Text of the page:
Law Review; New bill targets teenage drivers
Teenagers who turn 16 after July 1, 1998, are subject to new driving rules under the Brady-Jared Teen Safe Driver Act of 1997.
The act, authored by our own state Sen. Tim Leslie, responds to uncomfortable statistics documenting that while teens comprise only 4 percent of licensed drivers, they are the drivers in 9 percent of all fatal crashes and 10 percent of all injury crashes.
Sixteen-year-olds have the highest percentage of crashes involving speeding and single vehicles. Those statistics will only get worse, according to Leslie, with the emergence of “baby boom echo,” the result of children being born to “baby boomer” parents. By the way, Brady Grasinger and Jared Cunningham were both killed in accidents involving cars driven by teens.
Here are the key points of the bill:
Before a 16-year old is granted a provisional license, he or she must have held an instructional permit for a minimum of six months. The parents must certify that their child spent a minimum of 50 hours of supervised practice behind the wheel, including 10 at night. That’s 20 more than is required now.
For the first six months after obtaining a provisional license, a novice driver cannot transport other teenage-or-younger passengers – unless accompanied by a licensed driver at least 25 years old.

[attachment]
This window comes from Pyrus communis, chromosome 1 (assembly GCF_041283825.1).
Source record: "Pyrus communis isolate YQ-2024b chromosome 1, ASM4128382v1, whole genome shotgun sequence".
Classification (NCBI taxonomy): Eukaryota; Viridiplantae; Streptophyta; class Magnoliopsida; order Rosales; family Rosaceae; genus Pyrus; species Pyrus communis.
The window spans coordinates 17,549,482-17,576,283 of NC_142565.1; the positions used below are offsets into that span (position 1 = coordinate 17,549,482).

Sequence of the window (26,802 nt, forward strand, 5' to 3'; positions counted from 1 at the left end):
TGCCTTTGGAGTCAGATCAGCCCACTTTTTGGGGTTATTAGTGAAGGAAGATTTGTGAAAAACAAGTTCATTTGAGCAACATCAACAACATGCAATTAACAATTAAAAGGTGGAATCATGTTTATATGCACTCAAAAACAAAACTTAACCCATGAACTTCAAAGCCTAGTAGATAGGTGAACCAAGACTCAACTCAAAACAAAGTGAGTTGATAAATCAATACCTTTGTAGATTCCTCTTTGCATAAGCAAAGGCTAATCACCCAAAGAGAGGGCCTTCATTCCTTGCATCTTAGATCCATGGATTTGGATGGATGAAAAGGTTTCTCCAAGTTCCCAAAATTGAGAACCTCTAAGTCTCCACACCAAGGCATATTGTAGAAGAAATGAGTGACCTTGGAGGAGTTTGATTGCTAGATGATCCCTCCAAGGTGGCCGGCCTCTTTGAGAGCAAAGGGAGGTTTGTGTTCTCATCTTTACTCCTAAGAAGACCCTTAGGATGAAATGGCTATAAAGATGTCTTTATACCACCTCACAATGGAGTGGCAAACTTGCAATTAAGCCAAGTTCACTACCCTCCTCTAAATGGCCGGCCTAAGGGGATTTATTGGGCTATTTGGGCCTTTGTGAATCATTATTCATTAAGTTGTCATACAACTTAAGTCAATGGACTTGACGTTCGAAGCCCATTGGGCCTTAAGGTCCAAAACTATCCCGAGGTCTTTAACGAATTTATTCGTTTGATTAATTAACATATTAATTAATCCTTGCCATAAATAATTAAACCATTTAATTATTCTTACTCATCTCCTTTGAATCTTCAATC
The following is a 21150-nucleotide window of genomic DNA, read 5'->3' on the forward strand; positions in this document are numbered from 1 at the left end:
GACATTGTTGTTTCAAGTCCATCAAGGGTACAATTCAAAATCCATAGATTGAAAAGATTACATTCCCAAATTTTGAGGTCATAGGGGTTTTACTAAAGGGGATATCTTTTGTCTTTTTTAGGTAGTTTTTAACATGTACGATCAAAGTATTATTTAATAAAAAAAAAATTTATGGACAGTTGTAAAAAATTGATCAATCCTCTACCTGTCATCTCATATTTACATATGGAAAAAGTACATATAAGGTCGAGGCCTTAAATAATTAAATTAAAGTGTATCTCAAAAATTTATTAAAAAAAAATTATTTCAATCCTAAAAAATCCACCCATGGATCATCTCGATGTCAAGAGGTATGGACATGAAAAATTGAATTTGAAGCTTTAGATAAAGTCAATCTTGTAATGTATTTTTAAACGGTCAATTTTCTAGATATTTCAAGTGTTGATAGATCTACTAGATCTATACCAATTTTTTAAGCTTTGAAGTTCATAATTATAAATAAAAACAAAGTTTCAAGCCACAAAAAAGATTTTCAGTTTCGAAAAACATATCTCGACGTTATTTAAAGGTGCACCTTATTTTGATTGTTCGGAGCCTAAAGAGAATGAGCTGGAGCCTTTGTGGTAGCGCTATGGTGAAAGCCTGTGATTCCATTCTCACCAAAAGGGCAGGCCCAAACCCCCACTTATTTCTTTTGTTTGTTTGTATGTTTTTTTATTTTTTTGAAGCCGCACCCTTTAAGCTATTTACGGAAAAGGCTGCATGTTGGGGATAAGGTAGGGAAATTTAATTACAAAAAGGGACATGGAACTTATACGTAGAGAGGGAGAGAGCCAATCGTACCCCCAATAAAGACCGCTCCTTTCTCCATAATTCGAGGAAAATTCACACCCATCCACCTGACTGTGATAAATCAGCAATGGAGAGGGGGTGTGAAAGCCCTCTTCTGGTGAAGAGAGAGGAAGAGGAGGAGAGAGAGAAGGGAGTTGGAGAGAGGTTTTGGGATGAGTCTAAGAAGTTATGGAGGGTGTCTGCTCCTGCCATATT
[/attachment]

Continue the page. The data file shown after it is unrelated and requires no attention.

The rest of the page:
For the first 12 months after obtaining a provisional license, the novice driver cannot drive between the hours of midnight and 5 a.m. unless accompanied by a licensed 25-year-old driver. There are (exemptions) for the night-time driving restriction, including driving to and from work or school-related activities, medical necessity and a family exemption. The family exemption gives the parents the final say on whether their teen should drive between midnight and 5 a.m., or whether their teen should be driving other under-age family members.
The bill provides that law officers may not stop a vehicle for the sole purpose of determining whether the teen driver has violated the night-time or passenger limit driving restrictions.
A teen’s provisional license will indicate whether or not he or she is subject to the Brady-Jared bill’s driving conditions.
Teens found by the court to be in violation of the driving conditions will be subject to community service or a fine of no more than $35 for the first violation and $50 maximum for repeat offenses.
The bill received incredible support from a wide variety of individuals and groups, including Mothers Against Drunk Drivers, Parent Teachers Association and the California Teacher’s Association. It was signed by the governor last month.
If you would like a copy of the bill, please call the office.
Jim Porter is an attorney with Porter Simon, with offices in Truckee and Reno. He is also a mediator.
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